New Zealand’s wastewater and stormwater infrastructure have asset values well over $20 billion, but much of it was not designed to withstand the challenges climate change will bring, from sea level rise to the predicted changes in rainfall frequency and intensity.
A new report from the Deep South National Science Challenge and Motu Economic and Policy Research highlights these infrastructure issues and that adaptation could require significant and expensive changes to stormwater and wastewater networks.
The recent Edgecumbe floods sent raw sewage floating through the streets, with some 500 houses still unliveable six months later. An increase in extreme rainfall events will add stress to the system by overwhelming the networks, said Waikato University’s Professor Iain White, a co-author on the report.
“It’s not just too much water, though,” he said. “Drought brings its own problems, disrupting gravity systems by slowing flow and leading to blocked pipes. Particularly lengthy droughts can also affect wastewater treatment processes, creating functional and safety concerns.”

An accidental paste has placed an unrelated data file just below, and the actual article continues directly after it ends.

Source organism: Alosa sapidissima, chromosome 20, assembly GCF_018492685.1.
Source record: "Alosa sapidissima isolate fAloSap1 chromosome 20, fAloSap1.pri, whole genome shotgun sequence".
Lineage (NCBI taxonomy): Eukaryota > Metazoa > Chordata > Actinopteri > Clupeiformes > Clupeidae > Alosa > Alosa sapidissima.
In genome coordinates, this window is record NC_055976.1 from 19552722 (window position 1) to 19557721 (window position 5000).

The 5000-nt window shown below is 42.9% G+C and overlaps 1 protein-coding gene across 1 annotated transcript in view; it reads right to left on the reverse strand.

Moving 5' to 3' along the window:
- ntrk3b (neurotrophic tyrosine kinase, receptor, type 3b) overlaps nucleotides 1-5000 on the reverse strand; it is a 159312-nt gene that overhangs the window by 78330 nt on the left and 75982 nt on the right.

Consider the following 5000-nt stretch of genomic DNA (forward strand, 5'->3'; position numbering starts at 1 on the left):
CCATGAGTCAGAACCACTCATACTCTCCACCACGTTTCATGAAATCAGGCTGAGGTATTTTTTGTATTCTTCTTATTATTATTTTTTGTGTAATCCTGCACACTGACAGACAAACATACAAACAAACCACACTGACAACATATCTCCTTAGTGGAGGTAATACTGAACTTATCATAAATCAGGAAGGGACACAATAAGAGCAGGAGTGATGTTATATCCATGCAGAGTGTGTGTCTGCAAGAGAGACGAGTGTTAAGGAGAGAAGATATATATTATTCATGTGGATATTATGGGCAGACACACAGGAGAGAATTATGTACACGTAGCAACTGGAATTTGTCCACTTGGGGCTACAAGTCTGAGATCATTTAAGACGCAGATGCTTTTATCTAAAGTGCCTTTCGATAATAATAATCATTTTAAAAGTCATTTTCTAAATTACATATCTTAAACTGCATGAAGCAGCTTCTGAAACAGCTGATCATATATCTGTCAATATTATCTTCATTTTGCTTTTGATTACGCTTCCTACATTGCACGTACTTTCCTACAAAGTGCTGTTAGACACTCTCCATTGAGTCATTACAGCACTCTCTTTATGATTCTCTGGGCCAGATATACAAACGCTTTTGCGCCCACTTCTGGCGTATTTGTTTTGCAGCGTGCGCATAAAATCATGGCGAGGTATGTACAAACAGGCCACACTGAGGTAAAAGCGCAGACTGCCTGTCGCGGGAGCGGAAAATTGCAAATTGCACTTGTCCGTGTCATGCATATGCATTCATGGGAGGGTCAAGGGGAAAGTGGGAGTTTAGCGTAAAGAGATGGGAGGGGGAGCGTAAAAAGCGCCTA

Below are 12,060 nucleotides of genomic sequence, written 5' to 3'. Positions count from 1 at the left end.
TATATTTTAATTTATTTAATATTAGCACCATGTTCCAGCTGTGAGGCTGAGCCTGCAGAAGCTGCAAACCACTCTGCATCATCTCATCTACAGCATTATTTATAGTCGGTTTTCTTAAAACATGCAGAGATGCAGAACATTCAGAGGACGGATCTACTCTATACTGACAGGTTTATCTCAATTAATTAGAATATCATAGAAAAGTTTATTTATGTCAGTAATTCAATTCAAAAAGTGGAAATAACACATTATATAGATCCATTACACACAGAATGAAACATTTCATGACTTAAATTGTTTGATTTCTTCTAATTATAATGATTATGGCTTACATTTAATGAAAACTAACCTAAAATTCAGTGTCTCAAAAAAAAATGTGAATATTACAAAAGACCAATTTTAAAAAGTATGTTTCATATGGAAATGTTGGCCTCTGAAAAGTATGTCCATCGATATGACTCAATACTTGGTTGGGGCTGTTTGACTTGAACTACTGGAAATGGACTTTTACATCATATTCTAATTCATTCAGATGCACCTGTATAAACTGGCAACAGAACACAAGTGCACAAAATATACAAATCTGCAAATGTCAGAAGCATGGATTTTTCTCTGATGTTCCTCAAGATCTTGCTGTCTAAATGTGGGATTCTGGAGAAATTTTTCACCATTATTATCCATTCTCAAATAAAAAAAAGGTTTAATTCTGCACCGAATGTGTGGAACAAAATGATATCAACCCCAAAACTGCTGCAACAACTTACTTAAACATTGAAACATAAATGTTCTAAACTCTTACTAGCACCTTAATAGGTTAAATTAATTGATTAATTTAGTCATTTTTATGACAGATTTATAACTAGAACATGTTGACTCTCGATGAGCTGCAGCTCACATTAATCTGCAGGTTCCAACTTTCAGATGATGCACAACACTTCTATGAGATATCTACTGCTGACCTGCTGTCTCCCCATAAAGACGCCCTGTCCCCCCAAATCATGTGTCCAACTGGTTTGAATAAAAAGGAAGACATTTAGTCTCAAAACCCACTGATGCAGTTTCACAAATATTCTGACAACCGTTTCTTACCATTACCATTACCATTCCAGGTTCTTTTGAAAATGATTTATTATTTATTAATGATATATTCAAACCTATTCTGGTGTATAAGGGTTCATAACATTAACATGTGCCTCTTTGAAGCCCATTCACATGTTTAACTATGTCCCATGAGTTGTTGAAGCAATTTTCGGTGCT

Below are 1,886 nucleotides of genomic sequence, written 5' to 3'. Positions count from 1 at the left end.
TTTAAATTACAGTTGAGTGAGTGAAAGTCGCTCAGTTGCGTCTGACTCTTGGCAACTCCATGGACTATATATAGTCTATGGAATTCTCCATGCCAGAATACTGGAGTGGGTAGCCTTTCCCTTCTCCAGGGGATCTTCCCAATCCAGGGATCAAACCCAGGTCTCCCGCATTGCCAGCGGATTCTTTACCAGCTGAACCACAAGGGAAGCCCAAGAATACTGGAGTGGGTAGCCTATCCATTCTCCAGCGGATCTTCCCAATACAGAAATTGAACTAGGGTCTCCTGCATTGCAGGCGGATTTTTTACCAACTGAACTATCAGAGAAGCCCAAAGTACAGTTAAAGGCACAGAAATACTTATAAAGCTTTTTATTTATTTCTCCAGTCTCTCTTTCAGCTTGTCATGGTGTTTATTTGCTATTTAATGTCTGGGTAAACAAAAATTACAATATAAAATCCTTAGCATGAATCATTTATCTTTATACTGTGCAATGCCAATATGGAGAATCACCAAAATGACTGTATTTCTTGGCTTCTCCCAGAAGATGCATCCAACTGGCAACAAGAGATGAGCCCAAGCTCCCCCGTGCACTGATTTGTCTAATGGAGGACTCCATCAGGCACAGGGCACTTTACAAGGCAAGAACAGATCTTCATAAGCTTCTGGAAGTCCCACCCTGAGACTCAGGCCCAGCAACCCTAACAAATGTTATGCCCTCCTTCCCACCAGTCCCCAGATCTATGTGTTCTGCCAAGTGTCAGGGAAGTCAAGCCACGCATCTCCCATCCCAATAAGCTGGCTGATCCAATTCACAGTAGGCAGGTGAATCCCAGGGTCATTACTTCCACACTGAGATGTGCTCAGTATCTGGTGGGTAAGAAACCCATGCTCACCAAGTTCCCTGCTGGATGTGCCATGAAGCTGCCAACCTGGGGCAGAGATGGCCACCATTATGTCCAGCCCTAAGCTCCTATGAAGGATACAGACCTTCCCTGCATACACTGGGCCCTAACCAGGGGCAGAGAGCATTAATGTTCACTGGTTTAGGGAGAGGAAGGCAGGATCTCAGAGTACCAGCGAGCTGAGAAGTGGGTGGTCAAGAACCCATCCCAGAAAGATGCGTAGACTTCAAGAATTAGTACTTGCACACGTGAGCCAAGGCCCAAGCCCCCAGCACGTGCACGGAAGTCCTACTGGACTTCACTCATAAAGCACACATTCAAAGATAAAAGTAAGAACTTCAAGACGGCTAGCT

The Challenge plans to do more research in this area to better understand the risks and consider options for adaptation.
The report was covered by local media, including:
Stuff.co.nz: Country’s water infrastructure can’t handle strain of climate change, report finds
NZ Herald: Stormwater systems vulnerable to effects of climate change
TVNZ: New research says NZ could be in with billion dollar bill to replace pipes affected by climate change
NBR: NZ city infrastructure won’t cope with climate change, NIWA report [paywall]
Newshub: Climate change will hammer New Zealand’s drainage systems
The Spinoff: Imagine Edgecumbe, but far more often: Climate-proofing our valuable water infrastructure